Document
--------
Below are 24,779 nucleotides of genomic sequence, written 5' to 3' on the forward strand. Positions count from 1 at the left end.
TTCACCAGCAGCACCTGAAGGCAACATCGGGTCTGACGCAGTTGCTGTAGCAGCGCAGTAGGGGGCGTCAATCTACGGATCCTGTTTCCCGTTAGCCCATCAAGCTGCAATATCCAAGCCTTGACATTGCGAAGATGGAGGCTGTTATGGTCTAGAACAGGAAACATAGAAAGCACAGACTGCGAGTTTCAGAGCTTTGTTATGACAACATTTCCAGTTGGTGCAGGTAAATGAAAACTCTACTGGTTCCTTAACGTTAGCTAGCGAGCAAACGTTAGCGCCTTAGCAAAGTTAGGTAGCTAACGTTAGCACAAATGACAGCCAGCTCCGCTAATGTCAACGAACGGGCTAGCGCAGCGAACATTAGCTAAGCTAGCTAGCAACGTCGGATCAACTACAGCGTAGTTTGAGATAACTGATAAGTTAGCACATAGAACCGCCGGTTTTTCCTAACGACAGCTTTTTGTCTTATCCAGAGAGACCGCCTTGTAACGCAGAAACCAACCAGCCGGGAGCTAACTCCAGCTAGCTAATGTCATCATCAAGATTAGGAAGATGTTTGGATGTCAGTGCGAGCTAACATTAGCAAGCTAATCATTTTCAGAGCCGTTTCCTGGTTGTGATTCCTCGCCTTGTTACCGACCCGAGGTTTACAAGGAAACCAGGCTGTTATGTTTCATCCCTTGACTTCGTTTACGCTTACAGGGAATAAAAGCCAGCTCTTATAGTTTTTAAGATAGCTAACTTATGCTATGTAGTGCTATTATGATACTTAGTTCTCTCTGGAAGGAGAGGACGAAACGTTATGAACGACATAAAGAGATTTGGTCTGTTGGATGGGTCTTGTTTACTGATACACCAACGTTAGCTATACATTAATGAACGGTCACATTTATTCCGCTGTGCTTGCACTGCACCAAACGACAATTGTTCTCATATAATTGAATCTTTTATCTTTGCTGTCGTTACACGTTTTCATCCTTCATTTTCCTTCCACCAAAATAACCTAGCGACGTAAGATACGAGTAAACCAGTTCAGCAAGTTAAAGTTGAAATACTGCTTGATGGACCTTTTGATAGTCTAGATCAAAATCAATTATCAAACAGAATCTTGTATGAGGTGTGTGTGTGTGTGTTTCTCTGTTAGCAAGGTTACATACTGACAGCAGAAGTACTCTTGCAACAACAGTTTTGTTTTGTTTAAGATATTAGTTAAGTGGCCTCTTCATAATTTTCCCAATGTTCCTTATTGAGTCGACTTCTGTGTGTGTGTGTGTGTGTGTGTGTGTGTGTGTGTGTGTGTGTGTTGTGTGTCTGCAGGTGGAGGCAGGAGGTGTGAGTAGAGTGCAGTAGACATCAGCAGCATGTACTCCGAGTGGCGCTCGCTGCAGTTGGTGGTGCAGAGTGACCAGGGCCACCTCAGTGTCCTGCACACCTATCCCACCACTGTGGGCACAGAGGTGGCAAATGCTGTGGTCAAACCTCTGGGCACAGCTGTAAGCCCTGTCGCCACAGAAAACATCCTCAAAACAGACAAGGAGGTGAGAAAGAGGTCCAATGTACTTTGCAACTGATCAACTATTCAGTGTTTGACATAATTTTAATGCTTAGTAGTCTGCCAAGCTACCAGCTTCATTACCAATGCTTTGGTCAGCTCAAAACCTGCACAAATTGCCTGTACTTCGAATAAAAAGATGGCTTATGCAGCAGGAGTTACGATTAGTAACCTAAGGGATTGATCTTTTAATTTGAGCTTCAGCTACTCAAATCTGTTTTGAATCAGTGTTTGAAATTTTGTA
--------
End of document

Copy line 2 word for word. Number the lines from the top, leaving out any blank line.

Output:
TTCACCAGCAGCACCTGAAGGCAACATCGGGTCTGACGCAGTTGCTGTAGCAGCGCAGTAGGGGGCGTCAATCTACGGATCCTGTTTCCCGTTAGCCCATCAAGCTGCAATATCCAAGCCTTGACATTGCGAAGATGGAGGCTGTTATGGTCTAGAACAGGAAACATAGAAAGCACAGACTGCGAGTTTCAGAGCTTTGTTATGACAACATTTCCAGTTGGTGCAGGTAAATGAAAACTCTACTGGTTCCTTAACGTTAGCTAGCGAGCAAACGTTAGCGCCTTAGCAAAGTTAGGTAGCTAACGTTAGCACAAATGACAGCCAGCTCCGCTAATGTCAACGAACGGGCTAGCGCAGCGAACATTAGCTAAGCTAGCTAGCAACGTCGGATCAACTACAGCGTAGTTTGAGATAACTGATAAGTTAGCACATAGAACCGCCGGTTTTTCCTAACGACAGCTTTTTGTCTTATCCAGAGAGACCGCCTTGTAACGCAGAAACCAACCAGCCGGGAGCTAACTCCAGCTAGCTAATGTCATCATCAAGATTAGGAAGATGTTTGGATGTCAGTGCGAGCTAACATTAGCAAGCTAATCATTTTCAGAGCCGTTTCCTGGTTGTGATTCCTCGCCTTGTTACCGACCCGAGGTTTACAAGGAAACCAGGCTGTTATGTTTCATCCCTTGACTTCGTTTACGCTTACAGGGAATAAAAGCCAGCTCTTATAGTTTTTAAGATAGCTAACTTATGCTATGTAGTGCTATTATGATACTTAGTTCTCTCTGGAAGGAGAGGACGAAACGTTATGAACGACATAAAGAGATTTGGTCTGTTGGATGGGTCTTGTTTACTGATACACCAACGTTAGCTATACATTAATGAACGGTCACATTTATTCCGCTGTGCTTGCACTGCACCAAACGACAATTGTTCTCATATAATTGAATCTTTTATCTTTGCTGTCGTTACACGTTTTCATCCTTCATTTTCCTTCCACCAAAATAACCTAGCGACGTAAGATACGAGTAAACCAGTTCAGCAAGTTAAAGTTGAAATACTGCTTGATGGACCTTTTGATAGTCTAGATCAAAATCAATTATCAAACAGAATCTTGTATGAGGTGTGTGTGTGTGTGTTTCTCTGTTAGCAAGGTTACATACTGACAGCAGAAGTACTCTTGCAACAACAGTTTTGTTTTGTTTAAGATATTAGTTAAGTGGCCTCTTCATAATTTTCCCAATGTTCCTTATTGAGTCGACTTCTGTGTGTGTGTGTGTGTGTGTGTGTGTGTGTGTGTGTGTGTGTGTTGTGTGTCTGCAGGTGGAGGCAGGAGGTGTGAGTAGAGTGCAGTAGACATCAGCAGCATGTACTCCGAGTGGCGCTCGCTGCAGTTGGTGGTGCAGAGTGACCAGGGCCACCTCAGTGTCCTGCACACCTATCCCACCACTGTGGGCACAGAGGTGGCAAATGCTGTGGTCAAACCTCTGGGCACAGCTGTAAGCCCTGTCGCCACAGAAAACATCCTCAAAACAGACAAGGAGGTGAGAAAGAGGTCCAATGTACTTTGCAACTGATCAACTATTCAGTGTTTGACATAATTTTAATGCTTAGTAGTCTGCCAAGCTACCAGCTTCATTACCAATGCTTTGGTCAGCTCAAAACCTGCACAAATTGCCTGTACTTCGAATAAAAAGATGGCTTATGCAGCAGGAGTTACGATTAGTAACCTAAGGGATTGATCTTTTAATTTGAGCTTCAGCTACTCAAATCTGTTTTGAATCAGTGTTTGAAATTTTGTA